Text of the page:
Search System Planning and Management Services
There are seven steps in implementing an enterprise search system. These seven “modules” are:
- Pre-project planning and set up
- Gathering basic information for requirements
- Spelling out the requirements
- Procuring the search system
- Deploying the search system
- Tuning the search system
- Operating the search system.
(See an overview of the steps in an enterprise search deployment.)
Each of these modules of work contains subtasks. A good example is tuning the search system once it is deployed. Tuning consists of verifying that security and content licensing functions are operating properly. Improving the performance of the search system almost always include improving the speed of returning results to users. Without proper planning, improving query response may require significant changes to other parts of the search system. One common “fix” is to reduce the frequency of index updates in order to free resources to process user queries. The result is that results may display faster but the information displayed may be stale.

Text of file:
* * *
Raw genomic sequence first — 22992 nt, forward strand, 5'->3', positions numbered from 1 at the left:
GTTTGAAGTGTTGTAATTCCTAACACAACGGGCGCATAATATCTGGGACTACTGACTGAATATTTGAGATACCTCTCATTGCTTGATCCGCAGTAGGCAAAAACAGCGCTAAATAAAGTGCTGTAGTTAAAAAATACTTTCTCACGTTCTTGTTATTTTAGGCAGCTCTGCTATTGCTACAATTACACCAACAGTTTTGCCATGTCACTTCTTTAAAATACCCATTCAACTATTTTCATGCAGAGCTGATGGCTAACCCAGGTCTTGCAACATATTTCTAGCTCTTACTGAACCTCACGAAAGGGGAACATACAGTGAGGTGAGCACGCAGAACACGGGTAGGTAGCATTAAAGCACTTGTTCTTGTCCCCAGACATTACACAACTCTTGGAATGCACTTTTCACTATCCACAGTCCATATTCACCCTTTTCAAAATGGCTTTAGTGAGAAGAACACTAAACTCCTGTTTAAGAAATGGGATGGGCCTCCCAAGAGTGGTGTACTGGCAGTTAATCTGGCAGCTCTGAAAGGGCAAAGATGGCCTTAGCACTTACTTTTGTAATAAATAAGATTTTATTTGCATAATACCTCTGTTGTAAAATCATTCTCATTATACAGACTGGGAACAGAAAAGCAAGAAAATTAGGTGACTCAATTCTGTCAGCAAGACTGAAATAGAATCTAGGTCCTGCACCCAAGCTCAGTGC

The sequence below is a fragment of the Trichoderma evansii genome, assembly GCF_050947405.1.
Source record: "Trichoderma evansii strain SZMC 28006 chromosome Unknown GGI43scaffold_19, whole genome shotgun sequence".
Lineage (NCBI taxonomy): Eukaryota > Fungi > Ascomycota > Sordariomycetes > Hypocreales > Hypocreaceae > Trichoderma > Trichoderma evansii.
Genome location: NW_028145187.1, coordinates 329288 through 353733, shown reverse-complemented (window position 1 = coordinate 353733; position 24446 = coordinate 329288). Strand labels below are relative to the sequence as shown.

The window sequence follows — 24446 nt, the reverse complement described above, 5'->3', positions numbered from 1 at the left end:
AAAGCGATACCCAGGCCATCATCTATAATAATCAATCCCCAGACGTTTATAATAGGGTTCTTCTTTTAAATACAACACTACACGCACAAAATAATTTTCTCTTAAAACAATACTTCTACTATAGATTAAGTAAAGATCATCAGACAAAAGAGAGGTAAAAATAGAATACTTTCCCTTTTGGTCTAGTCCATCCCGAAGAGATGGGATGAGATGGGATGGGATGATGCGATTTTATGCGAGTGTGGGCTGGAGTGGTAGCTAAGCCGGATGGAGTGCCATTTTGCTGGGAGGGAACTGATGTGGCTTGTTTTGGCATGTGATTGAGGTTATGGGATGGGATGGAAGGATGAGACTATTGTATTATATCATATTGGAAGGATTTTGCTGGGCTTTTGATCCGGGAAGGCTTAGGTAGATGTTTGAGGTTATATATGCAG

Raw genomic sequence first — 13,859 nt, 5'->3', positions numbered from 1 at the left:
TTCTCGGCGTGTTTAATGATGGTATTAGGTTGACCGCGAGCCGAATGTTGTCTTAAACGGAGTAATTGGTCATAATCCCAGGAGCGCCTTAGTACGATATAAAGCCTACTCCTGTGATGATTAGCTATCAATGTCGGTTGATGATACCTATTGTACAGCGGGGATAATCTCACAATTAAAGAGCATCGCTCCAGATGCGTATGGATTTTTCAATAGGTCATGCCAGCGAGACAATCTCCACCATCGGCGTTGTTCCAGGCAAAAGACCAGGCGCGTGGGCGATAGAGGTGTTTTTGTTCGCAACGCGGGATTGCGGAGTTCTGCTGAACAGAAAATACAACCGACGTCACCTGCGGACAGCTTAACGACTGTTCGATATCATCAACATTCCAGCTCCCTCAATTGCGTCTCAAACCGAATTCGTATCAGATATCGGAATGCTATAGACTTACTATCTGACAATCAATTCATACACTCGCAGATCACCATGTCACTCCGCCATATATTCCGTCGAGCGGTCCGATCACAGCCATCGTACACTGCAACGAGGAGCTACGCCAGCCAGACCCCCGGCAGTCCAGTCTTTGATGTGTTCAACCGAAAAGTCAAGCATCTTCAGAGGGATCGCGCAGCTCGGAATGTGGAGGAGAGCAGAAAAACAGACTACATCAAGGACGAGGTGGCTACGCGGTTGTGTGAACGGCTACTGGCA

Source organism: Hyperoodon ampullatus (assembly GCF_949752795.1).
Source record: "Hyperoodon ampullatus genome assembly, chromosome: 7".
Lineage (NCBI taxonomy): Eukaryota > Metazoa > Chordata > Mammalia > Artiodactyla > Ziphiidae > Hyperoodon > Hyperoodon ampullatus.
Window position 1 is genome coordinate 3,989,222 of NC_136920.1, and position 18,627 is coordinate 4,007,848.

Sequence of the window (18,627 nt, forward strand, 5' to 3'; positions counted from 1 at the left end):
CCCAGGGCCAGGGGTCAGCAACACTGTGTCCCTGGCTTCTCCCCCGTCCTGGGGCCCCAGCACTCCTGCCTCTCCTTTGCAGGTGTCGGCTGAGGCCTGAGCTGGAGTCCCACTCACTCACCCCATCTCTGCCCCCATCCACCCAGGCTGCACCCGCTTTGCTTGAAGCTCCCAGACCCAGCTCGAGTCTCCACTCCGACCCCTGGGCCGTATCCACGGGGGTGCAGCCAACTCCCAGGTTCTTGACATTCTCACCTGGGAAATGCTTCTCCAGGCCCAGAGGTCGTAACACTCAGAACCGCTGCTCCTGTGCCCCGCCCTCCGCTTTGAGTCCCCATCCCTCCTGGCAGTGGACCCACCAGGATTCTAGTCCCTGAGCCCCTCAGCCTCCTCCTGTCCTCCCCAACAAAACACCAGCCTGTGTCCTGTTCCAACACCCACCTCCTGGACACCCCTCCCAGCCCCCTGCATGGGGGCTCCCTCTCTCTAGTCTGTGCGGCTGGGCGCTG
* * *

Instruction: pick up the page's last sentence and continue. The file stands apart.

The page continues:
There are not one or two trade offs in enterprise search systems. There are dozens, sometimes hundreds. Without appropriate planning, a decision made to address one aspect of the system may have significant and largely unexpected consequences in other parts of the system.
Arnold IT has numerous examples of individuals trivializing the planning activity for enterprise search systems. In the oft-quoted words of a prominent U.S. government official, these professionals “don’t know what they don’t know.” The problem of “unknown unknowns” with regard to enterprise search become evident only when costs sky rocket unexpectedly.
A good rule of thumb is to plan slowly and thoroughly, then execute quickly. Enterprise search systems are viewed as easy-to-buy, easy-to-operate systems. The reality is that search systems and their subsystems deal with the use of language. Nothing is more subtle or complex than this aspect of human behavior. Computers and software are better at repetitive tasks and counting than interpreting what information a person wants, requires, or needs.